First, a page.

Steve Chapman
Politicians often rail against government spending, except when it goes to the military. Conservatives believe there is no such thing as too much defense spending, and liberals don't argue, for fear of being labeled appeasers. So when there is talk of the two parties agreeing to cut the Pentagon budget, it sounds like a monumental change.

But probably not. It's a good thing that defense, which accounts for roughly a fifth of all federal outlays, is no longer considered immune to the need for frugality. But both supporters and opponents have a stake in portraying any trims as far more significant than they really are.

The Obama administration reportedly has decided to boost its planned defense cuts from $400 billion over the next 12 years to as much as $700 billion. That sounds like a lot -- considering that the earlier, smaller figure had sparked furious objections.

Former Defense Secretary Donald Rumsfeld warned it would be "a grievous mistake" that would someday "be measured in American lives lost." Mitt Romney, in line with most other presidential candidates, insisted "we should not reduce our commitment to national security."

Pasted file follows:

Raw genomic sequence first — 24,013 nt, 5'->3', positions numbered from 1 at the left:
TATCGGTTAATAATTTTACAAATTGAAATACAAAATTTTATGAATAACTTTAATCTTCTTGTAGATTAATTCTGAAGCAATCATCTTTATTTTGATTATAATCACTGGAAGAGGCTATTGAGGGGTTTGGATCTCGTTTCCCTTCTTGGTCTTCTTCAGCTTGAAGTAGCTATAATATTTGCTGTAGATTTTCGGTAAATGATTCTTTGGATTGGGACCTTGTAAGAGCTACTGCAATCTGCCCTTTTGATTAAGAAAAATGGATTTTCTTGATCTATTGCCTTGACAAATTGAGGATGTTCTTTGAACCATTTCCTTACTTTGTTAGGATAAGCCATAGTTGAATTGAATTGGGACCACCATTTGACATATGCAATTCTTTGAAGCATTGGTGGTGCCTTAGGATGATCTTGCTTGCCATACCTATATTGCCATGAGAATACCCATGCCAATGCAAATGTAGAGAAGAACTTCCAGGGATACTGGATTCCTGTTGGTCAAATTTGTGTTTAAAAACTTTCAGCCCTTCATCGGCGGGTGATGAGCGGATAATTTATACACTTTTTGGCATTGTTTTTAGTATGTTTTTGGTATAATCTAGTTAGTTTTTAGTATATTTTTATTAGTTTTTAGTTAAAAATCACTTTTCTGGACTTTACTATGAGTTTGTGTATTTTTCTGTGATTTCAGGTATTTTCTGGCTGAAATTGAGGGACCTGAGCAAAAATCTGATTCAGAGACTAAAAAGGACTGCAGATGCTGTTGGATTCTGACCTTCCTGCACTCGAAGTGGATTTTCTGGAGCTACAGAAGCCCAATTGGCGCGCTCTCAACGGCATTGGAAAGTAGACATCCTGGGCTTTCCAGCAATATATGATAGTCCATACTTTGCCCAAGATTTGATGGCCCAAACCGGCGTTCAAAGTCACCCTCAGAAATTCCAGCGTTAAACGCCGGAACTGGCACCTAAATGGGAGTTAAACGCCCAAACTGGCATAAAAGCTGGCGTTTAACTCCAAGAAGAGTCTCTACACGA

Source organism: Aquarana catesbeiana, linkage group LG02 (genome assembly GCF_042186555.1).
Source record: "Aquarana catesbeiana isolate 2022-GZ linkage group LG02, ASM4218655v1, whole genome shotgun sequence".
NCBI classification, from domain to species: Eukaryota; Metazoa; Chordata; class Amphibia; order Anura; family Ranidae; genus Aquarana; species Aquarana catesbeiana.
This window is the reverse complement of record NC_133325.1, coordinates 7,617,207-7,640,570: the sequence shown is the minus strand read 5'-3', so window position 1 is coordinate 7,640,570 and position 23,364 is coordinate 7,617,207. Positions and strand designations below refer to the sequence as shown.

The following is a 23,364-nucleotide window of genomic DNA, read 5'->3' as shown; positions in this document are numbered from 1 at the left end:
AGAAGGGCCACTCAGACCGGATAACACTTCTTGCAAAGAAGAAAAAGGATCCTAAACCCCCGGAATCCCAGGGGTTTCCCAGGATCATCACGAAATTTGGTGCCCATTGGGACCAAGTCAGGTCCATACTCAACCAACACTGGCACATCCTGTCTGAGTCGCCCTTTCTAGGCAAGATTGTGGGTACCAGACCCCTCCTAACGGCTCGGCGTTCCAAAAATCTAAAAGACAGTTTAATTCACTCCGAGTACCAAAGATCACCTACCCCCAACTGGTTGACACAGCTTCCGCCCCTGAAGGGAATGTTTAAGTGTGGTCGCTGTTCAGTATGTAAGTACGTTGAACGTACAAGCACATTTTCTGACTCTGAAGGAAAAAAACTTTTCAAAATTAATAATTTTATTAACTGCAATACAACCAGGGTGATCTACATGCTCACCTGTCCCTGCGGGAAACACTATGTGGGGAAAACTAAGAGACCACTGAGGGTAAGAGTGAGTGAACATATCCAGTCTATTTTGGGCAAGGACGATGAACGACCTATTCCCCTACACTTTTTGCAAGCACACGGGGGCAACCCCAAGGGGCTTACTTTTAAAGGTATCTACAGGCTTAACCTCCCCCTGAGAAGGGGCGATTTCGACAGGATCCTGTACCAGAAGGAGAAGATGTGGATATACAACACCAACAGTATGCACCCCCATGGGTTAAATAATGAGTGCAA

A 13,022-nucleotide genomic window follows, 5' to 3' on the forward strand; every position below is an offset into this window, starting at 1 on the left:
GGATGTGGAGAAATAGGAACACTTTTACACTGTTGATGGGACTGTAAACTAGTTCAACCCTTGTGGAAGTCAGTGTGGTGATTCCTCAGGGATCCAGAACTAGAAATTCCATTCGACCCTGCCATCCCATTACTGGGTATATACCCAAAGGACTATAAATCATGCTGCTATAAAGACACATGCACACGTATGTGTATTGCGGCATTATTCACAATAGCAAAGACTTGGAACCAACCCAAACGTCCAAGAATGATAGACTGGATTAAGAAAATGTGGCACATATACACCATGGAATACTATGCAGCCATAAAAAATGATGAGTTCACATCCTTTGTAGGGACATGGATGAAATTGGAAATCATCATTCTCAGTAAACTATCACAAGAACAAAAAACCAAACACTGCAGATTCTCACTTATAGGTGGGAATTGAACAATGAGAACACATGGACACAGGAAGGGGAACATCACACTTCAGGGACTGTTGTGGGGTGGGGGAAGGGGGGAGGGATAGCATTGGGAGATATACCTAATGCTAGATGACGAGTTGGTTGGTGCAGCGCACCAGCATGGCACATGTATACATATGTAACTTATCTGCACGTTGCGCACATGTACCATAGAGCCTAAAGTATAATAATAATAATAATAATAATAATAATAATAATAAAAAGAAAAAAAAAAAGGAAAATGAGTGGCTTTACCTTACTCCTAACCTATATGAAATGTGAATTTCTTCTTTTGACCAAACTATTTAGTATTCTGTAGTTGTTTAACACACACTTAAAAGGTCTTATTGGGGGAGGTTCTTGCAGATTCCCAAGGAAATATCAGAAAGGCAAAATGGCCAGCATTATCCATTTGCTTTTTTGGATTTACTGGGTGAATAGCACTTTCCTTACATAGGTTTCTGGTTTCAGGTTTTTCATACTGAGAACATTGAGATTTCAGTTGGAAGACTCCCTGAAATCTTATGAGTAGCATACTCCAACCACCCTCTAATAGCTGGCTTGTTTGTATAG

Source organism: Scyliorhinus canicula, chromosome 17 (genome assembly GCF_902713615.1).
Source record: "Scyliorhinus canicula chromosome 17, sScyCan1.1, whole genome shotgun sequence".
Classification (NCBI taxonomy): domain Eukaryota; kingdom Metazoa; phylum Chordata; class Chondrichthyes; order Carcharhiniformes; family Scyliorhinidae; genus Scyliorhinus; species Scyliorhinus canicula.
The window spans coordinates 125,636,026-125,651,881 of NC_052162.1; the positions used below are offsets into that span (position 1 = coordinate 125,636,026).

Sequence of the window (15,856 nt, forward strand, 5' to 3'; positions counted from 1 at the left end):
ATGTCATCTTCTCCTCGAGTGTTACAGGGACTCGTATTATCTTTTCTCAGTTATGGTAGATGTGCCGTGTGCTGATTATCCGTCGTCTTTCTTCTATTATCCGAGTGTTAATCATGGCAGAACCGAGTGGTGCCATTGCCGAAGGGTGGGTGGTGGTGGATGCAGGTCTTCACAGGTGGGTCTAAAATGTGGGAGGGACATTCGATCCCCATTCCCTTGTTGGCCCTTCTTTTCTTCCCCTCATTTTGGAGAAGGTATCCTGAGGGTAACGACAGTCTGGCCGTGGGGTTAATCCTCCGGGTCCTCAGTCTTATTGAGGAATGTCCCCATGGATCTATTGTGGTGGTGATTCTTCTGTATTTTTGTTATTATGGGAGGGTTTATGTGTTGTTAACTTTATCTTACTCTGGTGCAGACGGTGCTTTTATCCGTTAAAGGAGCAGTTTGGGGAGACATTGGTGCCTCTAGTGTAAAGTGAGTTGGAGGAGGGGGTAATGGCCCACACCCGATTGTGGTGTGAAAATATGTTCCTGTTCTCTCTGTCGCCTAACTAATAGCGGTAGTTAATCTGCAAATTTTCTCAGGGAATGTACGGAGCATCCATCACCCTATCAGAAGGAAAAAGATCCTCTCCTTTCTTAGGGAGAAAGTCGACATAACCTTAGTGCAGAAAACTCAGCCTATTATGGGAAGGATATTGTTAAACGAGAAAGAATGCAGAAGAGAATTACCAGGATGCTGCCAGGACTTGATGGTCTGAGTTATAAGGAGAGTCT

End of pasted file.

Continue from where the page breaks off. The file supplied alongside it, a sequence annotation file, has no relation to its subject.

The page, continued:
Some Republicans in Congress may be prepared to subject defense spending to the sort of scrutiny applied elsewhere. But if you think the tea party favorites will demand serious fiscal discipline, you are in for a disappointment.

House Budget Committee Chairman Paul Ryan's heralded budget plan would, according to Cato Institute analyst Christopher Preble, leave the Pentagon "essentially unscathed." Michele Bachmann wrote recently, "Blaming our budgetary woes on the military is reckless and misinformed."

She doesn't seem to have noticed that while discretionary domestic outlays have been flat in inflation-adjusted terms over the past decade, military expenditures have not. The discretionary defense budget, after accounting for inflation, is 80 percent bigger this year than it was in 2001 -- and 33 percent bigger than it was just five years ago.

Assuming the president and Congress agree to the cuts being discussed -- no sure thing -- it would still be larger in 2016 than it was for most of George W. Bush's presidency. It would also be more, in real terms, than it was at the height of President Ronald Reagan's military buildup, when we faced a hostile nuclear superpower in the form of the Soviet Union.

It might make sense to provide such gargantuan sums if we were merely trying to keep up with our enemies. In reality, the United States devotes more money to defense than the next 17 countries combined. We spend six times as much as the Chinese, who come in second overall.


Steve Chapman

Steve Chapman is a columnist and editorial writer for the Chicago Tribune.
 

 
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